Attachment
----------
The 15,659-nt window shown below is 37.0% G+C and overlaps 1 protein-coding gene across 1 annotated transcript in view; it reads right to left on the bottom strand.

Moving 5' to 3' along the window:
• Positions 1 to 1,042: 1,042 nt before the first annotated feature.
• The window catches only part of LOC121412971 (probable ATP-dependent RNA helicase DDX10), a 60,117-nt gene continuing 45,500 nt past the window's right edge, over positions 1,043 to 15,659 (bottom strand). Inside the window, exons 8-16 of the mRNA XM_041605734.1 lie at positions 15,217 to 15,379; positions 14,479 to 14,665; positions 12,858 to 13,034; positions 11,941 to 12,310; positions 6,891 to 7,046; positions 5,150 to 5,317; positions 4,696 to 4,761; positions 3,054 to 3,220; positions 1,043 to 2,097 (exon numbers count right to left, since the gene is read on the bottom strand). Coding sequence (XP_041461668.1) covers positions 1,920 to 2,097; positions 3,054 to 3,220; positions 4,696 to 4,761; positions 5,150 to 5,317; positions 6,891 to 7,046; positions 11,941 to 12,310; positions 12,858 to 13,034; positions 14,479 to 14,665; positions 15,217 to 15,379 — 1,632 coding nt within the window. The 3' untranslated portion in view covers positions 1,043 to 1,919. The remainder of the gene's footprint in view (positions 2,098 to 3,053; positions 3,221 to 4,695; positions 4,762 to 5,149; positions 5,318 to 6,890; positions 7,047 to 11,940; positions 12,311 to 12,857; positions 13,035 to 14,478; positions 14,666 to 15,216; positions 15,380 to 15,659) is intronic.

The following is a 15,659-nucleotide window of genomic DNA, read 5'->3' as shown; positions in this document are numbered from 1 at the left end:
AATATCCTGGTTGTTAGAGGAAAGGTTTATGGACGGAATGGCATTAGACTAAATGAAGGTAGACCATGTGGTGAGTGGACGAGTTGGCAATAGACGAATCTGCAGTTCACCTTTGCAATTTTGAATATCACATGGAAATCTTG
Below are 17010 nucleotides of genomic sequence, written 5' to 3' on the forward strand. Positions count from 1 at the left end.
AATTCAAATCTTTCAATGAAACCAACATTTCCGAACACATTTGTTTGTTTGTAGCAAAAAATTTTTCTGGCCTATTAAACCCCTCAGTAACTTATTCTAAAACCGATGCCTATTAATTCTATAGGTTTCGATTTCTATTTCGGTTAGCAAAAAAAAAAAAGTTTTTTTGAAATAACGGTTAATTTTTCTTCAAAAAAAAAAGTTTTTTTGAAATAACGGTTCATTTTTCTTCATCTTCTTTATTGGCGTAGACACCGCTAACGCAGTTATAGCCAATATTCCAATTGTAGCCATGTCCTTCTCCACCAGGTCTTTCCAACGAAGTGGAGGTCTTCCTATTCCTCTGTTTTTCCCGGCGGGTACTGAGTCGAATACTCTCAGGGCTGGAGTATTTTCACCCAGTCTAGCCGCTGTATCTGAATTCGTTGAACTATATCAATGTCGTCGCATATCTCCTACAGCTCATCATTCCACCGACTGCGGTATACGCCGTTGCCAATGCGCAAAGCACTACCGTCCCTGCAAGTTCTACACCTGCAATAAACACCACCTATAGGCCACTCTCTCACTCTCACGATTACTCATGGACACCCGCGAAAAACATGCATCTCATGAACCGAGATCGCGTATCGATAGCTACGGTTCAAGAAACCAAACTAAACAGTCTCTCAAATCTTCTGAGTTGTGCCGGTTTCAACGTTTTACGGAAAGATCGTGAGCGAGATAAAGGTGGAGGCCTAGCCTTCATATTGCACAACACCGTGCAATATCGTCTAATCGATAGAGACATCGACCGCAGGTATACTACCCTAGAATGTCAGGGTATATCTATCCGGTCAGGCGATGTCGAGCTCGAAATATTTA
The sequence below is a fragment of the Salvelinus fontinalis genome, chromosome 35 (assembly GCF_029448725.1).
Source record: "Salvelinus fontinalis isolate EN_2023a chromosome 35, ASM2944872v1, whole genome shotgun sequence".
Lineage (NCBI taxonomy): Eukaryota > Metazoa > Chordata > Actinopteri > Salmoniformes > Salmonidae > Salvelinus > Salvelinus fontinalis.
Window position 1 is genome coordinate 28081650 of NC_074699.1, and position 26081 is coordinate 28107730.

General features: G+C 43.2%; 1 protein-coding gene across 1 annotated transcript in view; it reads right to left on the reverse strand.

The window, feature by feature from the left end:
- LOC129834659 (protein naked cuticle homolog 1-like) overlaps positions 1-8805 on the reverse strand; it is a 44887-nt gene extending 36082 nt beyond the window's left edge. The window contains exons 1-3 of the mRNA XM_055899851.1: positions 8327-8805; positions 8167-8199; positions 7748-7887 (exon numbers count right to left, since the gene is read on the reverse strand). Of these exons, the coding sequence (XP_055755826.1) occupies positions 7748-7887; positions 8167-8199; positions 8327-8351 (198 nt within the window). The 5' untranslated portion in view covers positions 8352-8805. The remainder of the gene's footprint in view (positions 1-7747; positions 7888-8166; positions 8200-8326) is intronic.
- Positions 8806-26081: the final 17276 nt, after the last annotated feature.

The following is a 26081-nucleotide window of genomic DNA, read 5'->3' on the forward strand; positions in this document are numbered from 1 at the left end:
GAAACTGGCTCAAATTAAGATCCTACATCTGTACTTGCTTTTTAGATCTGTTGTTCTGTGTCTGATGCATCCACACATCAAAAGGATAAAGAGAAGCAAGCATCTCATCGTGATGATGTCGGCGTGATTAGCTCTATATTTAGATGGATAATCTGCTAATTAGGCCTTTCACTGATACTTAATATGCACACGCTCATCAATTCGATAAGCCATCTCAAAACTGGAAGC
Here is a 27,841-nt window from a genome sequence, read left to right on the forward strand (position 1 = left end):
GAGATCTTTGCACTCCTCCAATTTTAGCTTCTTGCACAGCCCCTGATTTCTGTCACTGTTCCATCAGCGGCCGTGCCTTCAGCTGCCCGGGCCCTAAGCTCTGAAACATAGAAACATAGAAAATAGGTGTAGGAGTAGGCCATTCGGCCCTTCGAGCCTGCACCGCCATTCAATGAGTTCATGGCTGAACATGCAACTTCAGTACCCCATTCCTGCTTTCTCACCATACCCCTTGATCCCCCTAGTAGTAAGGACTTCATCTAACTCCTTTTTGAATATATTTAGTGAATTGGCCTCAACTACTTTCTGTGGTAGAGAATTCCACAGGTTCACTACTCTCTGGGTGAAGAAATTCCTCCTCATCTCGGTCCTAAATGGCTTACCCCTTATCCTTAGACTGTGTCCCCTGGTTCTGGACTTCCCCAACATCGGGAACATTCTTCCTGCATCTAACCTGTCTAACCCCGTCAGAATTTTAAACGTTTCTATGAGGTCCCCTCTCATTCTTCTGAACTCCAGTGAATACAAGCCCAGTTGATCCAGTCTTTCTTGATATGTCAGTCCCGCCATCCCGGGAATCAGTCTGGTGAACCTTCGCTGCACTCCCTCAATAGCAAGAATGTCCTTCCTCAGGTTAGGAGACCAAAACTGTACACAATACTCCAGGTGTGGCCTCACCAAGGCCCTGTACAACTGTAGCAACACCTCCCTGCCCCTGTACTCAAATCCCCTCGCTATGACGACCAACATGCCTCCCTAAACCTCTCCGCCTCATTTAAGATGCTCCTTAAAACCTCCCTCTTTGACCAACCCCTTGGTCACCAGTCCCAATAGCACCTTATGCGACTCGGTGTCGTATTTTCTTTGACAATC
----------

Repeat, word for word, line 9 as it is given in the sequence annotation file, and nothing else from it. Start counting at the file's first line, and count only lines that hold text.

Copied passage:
The sequence below is a fragment of the Salvelinus fontinalis genome, chromosome 35 (assembly GCF_029448725.1).